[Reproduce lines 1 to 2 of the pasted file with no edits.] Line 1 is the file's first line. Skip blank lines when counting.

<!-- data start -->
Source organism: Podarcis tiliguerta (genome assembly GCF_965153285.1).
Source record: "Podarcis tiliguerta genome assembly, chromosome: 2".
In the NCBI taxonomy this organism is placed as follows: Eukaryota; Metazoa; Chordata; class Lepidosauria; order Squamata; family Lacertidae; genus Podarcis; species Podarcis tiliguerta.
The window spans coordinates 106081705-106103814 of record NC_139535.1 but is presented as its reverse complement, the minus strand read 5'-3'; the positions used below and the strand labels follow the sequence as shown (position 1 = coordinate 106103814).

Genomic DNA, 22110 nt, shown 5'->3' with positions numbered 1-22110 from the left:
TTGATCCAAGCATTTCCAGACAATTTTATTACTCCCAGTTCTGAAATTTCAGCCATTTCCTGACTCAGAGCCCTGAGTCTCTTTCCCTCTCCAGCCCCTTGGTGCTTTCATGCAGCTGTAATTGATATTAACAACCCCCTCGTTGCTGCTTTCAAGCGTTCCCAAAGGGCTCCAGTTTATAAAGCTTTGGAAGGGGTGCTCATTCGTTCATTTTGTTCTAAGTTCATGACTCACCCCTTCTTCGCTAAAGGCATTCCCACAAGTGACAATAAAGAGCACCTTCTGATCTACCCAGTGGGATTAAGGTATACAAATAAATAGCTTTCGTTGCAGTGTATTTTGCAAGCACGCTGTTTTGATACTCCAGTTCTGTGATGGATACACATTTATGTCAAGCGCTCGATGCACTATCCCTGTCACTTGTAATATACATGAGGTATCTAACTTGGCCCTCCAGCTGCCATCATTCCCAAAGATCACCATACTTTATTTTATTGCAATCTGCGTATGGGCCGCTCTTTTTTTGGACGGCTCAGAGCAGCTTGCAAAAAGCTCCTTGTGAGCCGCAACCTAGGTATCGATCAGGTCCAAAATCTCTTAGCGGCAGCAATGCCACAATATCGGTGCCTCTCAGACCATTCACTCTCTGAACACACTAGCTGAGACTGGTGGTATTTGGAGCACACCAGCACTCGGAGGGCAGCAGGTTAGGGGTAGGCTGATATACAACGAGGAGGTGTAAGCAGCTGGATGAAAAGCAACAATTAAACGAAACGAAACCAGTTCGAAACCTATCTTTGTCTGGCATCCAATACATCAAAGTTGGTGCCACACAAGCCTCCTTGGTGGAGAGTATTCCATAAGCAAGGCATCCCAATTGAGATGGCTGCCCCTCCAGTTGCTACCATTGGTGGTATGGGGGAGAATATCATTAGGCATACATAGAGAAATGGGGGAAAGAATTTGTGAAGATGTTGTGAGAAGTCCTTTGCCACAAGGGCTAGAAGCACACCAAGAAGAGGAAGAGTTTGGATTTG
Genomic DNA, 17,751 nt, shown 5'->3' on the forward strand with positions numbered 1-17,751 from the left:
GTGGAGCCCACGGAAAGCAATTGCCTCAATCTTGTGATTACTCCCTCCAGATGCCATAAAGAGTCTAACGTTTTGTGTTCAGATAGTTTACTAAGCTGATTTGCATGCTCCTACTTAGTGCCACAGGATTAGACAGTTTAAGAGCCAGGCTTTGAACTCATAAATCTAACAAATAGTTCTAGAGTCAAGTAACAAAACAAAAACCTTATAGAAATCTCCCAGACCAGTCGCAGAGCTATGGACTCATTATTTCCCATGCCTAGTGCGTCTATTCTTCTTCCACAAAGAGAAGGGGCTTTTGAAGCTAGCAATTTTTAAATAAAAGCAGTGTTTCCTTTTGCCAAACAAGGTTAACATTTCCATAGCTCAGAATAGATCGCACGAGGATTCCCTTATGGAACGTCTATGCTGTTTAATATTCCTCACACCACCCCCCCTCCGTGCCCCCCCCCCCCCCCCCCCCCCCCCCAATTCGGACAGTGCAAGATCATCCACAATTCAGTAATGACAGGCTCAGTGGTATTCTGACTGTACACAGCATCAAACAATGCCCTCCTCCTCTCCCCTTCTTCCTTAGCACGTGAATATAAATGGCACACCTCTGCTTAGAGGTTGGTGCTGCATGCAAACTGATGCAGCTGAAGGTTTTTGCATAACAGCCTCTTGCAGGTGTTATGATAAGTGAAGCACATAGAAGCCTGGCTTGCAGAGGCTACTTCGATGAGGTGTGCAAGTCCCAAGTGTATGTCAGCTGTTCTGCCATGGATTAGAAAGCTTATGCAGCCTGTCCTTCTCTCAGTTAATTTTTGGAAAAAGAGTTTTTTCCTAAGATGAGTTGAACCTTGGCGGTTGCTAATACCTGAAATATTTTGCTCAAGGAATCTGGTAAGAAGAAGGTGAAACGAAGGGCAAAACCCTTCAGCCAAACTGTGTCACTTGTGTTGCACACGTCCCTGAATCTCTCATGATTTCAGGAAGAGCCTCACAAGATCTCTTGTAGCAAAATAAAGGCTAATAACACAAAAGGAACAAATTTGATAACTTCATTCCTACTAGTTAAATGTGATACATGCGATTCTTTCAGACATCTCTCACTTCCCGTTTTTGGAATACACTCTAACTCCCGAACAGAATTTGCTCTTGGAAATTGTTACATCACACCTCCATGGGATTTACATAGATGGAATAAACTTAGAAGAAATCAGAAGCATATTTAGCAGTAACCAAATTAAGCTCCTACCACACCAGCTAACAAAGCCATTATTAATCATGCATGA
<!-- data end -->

Source organism: Podarcis tiliguerta (genome assembly GCF_965153285.1).
Source record: "Podarcis tiliguerta genome assembly, chromosome: 2".